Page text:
8th Annual Meeting of the International Multisensory Research Forum
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Mark Yates

Somatosensory Prior Entry
Single Paper Presentation

Mark Yates
Department of Psychology, University of Melbourne

Michael Nicholls
Department of Psychology, University of Melbourne

     Abstract ID Number: 84
     Full text: Not available
     Last modified: May 30, 2007
     Presentation date: 07/05/2007 4:10 PM in Quad General Lecture Theatre
     (View Schedule)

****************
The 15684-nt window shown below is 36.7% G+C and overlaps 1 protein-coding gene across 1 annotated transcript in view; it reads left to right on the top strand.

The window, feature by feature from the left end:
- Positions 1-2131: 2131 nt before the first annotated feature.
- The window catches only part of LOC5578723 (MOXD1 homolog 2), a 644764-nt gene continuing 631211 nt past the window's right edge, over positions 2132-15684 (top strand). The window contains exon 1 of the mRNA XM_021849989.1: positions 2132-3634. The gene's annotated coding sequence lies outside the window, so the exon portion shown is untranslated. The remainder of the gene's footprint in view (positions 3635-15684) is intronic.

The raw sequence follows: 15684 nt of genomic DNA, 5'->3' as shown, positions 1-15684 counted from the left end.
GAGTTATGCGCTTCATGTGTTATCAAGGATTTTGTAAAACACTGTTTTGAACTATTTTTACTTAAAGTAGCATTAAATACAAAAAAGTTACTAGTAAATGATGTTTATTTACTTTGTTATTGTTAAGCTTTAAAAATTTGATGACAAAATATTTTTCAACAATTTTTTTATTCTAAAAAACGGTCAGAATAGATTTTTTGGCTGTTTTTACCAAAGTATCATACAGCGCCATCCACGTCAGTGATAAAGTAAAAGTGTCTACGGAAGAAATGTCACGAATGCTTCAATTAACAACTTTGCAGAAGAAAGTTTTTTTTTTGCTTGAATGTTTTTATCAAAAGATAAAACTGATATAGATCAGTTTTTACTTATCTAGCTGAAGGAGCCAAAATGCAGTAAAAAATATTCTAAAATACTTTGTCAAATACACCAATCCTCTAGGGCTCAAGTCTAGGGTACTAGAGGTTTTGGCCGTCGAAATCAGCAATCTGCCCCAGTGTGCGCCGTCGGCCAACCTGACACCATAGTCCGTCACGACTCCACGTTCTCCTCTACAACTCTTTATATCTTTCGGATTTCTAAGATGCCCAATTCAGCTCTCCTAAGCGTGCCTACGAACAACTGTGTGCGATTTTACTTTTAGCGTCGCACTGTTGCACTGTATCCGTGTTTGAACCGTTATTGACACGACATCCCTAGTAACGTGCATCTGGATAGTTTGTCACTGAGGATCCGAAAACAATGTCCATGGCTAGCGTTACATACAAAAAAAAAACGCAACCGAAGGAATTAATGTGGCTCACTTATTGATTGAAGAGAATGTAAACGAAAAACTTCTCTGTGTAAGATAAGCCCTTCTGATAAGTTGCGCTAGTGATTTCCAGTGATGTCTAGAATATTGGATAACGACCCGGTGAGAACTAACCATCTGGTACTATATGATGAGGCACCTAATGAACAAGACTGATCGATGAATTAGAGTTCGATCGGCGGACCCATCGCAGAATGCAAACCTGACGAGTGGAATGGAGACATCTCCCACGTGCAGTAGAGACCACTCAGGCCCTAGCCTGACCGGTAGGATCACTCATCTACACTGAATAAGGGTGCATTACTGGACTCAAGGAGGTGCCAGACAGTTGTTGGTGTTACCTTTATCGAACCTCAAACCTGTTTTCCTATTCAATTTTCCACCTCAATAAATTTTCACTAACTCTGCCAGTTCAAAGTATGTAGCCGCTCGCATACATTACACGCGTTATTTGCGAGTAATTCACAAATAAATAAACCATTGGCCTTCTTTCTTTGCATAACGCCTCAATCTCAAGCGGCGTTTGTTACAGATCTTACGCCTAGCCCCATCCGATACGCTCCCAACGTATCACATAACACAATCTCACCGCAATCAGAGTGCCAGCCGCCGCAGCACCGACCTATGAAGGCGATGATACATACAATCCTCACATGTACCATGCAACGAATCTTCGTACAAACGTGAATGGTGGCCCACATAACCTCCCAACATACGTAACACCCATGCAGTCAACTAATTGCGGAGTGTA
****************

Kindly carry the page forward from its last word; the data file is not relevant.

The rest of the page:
The time that we perceive sensory events to occur does not necessarily match the actual timing of those events. This study investigated the effect of location of attention on the perceived timing of brief somatosensory stimuli. Subjects (n = 12) were given two taps (one tap to the index finger of one hand, and one tap to the thumb of the other hand) and judged which tap (index finger or thumb) was delivered first. Taps were separated by 10 different intervals (ranging from -480 to 480ms). Prior to receiving the taps, subjects’ spatial attention was manipulated either a) exogenously (Experiment 1) using brief taps to either the left or right hand or b) endogenously (Experiment 2) using centrally presented symbolic cues (arrows). It was hypothesised that stimuli presented to the attended side would be perceived more rapidly (i.e. with a shorter perceptual latency) than unattended stimuli. Results support this hypothesis for the exogenously-cued condition but not for endogenously-cued condition. Previous research has demonstrated a similar effect for visual stimuli (Shore et al., 2001). This study, which extends this result to somatosensory perception (for exogenous cueing) indicates that the phenomenon represents a more global feature of the perceptual system, possibly mediated by a common modality-independent mechanism.

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